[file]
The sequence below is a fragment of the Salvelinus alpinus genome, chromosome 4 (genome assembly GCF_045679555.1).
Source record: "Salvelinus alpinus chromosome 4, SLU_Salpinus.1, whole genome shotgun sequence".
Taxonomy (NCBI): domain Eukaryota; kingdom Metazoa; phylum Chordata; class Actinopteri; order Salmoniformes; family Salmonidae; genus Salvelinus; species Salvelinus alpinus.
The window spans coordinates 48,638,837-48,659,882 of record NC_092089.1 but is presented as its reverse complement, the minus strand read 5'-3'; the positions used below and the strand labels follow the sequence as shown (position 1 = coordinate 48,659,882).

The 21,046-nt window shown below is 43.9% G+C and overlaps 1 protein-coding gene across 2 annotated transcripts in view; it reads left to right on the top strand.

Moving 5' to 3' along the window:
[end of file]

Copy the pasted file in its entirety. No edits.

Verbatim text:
The sequence below is a fragment of the Salvelinus alpinus genome, chromosome 4 (genome assembly GCF_045679555.1).
Source record: "Salvelinus alpinus chromosome 4, SLU_Salpinus.1, whole genome shotgun sequence".
Taxonomy (NCBI): domain Eukaryota; kingdom Metazoa; phylum Chordata; class Actinopteri; order Salmoniformes; family Salmonidae; genus Salvelinus; species Salvelinus alpinus.
The window spans coordinates 48,638,837-48,659,882 of record NC_092089.1 but is presented as its reverse complement, the minus strand read 5'-3'; the positions used below and the strand labels follow the sequence as shown (position 1 = coordinate 48,659,882).

The 21,046-nt window shown below is 43.9% G+C and overlaps 1 protein-coding gene across 2 annotated transcripts in view; it reads left to right on the top strand.

Moving 5' to 3' along the window: